Drug addiction rates are down. Smoking rates are down. Obesity rates have leveled off. So, what's killing poor Southern white women off five years earlier than they were dying two decades ago? According to this fascinating and terrifying article at theAmerican Prospect by Monica Potts, it's not clear:
The last time researchers found a change of this magnitude, Russian men had lost seven years after the fall of the Soviet Union, when they began drinking more and taking on other risky behaviors. Although women generally outlive men in the U.S., such a large decline in the average age of death, from almost 79 to a little more than 73, suggests that an increasing number of women are dying in their twenties, thirties, and forties. “We actually don’t know the exact reasons why it’s happened,” Olshansky says. “I wish we did.”
Most Americans, including high-school dropouts of other races, are gaining life expectancy, just at different speeds. Absent a war, genocide, pandemic, or massive governmental collapse, drops in life expectancy are rare. “If you look at the history of longevity in the United States, there have been no dramatic negative or positive shocks,” Olshansky says. “With the exception of the 1918 influenza pandemic, everything has been relatively steady, slow changes. This is a five-year drop in an 18-year time period. That’s dramatic.”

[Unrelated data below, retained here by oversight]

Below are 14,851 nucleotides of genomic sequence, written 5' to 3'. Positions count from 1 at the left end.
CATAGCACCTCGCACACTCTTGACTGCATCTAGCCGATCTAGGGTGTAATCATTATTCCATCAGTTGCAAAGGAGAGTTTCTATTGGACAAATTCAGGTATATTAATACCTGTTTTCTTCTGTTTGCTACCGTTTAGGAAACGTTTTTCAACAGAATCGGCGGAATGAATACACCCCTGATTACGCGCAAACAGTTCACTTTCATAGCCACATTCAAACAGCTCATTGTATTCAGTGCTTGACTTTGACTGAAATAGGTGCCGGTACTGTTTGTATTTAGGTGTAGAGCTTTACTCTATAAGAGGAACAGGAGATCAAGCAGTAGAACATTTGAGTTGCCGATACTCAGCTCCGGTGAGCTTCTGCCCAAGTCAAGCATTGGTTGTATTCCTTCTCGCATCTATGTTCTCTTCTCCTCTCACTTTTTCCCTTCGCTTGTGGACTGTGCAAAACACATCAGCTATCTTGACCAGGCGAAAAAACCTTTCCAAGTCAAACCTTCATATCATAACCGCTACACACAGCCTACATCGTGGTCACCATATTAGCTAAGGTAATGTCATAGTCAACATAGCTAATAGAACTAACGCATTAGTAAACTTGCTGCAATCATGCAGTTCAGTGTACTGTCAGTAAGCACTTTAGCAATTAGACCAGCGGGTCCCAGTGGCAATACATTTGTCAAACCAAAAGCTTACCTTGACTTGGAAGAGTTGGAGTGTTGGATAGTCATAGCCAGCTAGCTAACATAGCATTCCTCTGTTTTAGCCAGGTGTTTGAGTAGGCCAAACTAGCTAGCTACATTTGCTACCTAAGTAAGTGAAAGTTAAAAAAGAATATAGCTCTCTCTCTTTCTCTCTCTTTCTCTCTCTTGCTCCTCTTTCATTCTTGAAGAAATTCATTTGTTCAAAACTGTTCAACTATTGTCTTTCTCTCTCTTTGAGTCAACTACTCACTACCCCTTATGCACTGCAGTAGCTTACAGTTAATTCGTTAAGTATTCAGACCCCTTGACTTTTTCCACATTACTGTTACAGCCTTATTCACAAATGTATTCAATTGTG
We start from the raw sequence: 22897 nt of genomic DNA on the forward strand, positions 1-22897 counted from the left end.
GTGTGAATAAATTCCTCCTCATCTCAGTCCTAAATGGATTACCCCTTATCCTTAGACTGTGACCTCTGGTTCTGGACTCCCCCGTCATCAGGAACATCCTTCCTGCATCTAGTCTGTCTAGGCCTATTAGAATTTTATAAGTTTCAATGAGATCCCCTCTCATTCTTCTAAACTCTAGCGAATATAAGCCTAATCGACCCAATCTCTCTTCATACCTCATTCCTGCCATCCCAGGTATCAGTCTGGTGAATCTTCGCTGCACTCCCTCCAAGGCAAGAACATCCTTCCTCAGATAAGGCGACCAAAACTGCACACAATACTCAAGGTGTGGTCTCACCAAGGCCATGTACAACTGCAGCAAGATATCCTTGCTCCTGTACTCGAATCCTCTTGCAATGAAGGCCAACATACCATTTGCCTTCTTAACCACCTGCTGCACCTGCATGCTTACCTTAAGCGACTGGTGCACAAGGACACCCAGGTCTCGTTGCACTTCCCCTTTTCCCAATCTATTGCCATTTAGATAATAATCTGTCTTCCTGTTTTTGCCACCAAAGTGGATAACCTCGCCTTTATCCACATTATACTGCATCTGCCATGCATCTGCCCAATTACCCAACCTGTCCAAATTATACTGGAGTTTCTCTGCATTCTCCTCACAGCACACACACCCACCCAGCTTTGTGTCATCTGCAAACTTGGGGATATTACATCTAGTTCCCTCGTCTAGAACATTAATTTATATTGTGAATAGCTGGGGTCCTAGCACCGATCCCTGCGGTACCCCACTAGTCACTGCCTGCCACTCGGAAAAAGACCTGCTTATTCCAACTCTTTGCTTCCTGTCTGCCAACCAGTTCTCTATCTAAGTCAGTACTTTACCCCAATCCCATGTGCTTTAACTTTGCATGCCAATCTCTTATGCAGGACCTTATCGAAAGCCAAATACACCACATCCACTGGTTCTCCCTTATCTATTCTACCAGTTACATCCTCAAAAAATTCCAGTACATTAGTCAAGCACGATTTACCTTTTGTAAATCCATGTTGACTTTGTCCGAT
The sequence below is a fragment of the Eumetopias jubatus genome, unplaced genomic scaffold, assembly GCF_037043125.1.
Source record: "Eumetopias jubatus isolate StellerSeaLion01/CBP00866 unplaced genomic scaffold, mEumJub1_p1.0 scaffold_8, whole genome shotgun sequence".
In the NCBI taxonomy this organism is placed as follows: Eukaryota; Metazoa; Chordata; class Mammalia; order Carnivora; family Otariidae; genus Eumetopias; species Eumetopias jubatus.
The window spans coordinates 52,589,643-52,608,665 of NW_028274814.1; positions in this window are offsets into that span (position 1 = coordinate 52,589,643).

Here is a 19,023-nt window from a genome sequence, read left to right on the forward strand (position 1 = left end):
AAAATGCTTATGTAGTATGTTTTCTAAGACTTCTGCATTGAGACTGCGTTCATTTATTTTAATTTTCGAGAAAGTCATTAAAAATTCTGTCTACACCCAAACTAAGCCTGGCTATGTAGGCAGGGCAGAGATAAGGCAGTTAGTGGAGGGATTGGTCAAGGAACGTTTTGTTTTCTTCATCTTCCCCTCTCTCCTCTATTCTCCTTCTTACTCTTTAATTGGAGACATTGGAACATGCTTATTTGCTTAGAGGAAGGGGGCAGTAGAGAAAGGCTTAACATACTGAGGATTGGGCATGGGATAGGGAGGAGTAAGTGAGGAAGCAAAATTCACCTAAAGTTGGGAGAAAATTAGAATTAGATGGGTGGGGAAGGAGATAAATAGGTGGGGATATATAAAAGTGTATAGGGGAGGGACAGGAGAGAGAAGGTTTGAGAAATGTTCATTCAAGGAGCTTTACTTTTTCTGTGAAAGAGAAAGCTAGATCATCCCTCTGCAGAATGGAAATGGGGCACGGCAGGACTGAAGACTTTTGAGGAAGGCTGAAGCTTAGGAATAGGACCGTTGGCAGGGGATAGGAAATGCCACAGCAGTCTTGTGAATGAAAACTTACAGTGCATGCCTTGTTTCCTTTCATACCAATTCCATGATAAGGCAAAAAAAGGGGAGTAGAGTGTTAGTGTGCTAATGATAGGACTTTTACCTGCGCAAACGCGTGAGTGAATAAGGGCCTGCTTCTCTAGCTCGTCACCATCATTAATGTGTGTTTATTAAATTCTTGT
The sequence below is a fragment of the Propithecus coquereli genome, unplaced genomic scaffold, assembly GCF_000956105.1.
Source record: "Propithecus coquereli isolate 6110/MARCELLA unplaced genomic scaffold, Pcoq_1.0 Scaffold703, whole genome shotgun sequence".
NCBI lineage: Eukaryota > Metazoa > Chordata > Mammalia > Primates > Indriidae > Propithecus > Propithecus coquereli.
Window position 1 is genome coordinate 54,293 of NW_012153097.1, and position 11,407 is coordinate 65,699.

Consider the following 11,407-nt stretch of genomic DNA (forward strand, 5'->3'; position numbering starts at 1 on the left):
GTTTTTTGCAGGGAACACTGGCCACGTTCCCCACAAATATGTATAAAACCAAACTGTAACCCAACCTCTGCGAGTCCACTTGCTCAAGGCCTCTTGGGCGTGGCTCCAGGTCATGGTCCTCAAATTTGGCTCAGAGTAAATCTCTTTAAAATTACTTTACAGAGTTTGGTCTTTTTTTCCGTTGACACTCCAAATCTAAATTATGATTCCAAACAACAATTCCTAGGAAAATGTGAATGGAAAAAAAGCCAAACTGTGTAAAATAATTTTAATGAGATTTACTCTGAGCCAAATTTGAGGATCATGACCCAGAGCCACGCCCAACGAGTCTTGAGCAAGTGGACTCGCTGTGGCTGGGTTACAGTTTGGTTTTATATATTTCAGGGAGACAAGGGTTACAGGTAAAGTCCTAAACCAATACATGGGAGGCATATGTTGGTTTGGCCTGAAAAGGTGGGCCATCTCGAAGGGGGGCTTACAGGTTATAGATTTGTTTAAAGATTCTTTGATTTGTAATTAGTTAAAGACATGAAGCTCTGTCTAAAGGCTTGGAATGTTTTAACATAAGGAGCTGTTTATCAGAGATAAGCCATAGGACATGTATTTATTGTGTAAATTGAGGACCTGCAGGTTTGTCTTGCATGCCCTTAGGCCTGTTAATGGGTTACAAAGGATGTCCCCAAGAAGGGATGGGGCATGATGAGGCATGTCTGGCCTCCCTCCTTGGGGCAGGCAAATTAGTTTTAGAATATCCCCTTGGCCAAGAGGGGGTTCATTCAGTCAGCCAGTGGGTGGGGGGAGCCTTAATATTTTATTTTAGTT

The article looks at a host of factors, each more depressing than the last — what role education plays, what role not having a good support network has, what role not having regular access to medical care has, etc. etc. But the worst part is just a general sense that life is harder for poor white women than it was twenty years ago and they don't have as much to live for as their mothers' generation did.
Potts interviews the technology coordinator for the Cave City, Arkansas schools, Julie Johnson, who says, "If you are a woman, and you are a poorly educated woman, opportunities for you are next to nothing. You get married and you have kids. You can’t necessarily provide as well as you’d like to for those kids. Oftentimes, the way things are, you’re better off if you’re not working. You get more help. You get better care for your kids if you’re not working. It’s a horrible cycle. [...] There has to be something to inspire kids to want more, to want better. And they have to realize that they’re going to have to work hard to get it. I don’t know how you do that."
I don't know, either. But our failure to figure it out is proving deadly.